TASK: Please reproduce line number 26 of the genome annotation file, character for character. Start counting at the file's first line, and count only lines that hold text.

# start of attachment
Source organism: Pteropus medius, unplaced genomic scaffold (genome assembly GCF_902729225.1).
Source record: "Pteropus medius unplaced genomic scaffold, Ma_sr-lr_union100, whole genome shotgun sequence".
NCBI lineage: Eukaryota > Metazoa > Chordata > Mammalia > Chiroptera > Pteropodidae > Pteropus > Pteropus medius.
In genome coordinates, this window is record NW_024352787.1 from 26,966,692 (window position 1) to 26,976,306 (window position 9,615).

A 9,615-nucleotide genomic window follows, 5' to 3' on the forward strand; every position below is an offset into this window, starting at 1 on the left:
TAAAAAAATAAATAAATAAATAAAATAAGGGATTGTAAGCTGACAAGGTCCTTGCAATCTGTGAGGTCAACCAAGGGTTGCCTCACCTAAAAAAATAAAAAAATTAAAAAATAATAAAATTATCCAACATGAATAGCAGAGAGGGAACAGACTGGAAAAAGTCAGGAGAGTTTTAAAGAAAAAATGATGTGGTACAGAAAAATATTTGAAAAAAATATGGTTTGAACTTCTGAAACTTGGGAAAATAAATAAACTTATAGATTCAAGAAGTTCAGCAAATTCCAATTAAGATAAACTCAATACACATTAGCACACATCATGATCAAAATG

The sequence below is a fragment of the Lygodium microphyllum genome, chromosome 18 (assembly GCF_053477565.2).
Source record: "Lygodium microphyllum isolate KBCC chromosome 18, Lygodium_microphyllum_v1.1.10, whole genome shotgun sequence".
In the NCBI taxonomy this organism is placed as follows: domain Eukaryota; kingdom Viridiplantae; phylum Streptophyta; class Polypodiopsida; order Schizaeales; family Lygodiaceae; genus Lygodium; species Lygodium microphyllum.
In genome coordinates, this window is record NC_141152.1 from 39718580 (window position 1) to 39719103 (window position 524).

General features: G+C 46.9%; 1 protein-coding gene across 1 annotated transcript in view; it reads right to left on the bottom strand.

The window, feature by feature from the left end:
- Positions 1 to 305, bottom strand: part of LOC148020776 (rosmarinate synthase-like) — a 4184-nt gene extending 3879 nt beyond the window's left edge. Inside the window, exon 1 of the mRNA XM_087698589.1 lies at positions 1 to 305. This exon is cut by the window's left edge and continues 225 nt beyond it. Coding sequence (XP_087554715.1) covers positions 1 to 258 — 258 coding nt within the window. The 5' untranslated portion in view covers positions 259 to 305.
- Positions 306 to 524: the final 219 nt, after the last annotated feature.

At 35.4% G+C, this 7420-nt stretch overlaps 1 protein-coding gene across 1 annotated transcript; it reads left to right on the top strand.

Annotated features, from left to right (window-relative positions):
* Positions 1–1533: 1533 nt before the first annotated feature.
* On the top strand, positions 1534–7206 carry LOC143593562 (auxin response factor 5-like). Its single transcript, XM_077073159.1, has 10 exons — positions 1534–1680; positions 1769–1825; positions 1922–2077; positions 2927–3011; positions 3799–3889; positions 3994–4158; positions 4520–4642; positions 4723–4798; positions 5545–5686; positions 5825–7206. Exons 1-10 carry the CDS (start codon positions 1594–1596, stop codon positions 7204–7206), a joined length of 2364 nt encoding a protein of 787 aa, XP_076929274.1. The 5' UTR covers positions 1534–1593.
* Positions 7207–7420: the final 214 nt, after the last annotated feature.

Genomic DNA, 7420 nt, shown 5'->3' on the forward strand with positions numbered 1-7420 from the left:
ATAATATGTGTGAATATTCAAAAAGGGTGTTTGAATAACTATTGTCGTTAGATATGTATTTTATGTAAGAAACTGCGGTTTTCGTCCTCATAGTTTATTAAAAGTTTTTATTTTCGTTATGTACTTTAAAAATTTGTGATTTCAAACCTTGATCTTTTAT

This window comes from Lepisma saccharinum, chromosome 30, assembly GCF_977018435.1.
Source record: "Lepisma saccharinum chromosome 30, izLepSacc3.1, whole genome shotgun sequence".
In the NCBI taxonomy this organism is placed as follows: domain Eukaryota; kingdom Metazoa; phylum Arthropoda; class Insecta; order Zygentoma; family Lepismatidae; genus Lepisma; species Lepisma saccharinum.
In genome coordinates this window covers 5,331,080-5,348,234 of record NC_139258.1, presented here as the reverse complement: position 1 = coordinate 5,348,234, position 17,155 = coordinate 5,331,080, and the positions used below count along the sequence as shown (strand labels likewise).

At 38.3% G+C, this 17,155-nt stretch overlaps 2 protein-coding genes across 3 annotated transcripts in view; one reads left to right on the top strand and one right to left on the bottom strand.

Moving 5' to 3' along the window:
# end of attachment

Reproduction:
At 38.3% G+C, this 17,155-nt stretch overlaps 2 protein-coding genes across 3 annotated transcripts in view; one reads left to right on the top strand and one right to left on the bottom strand.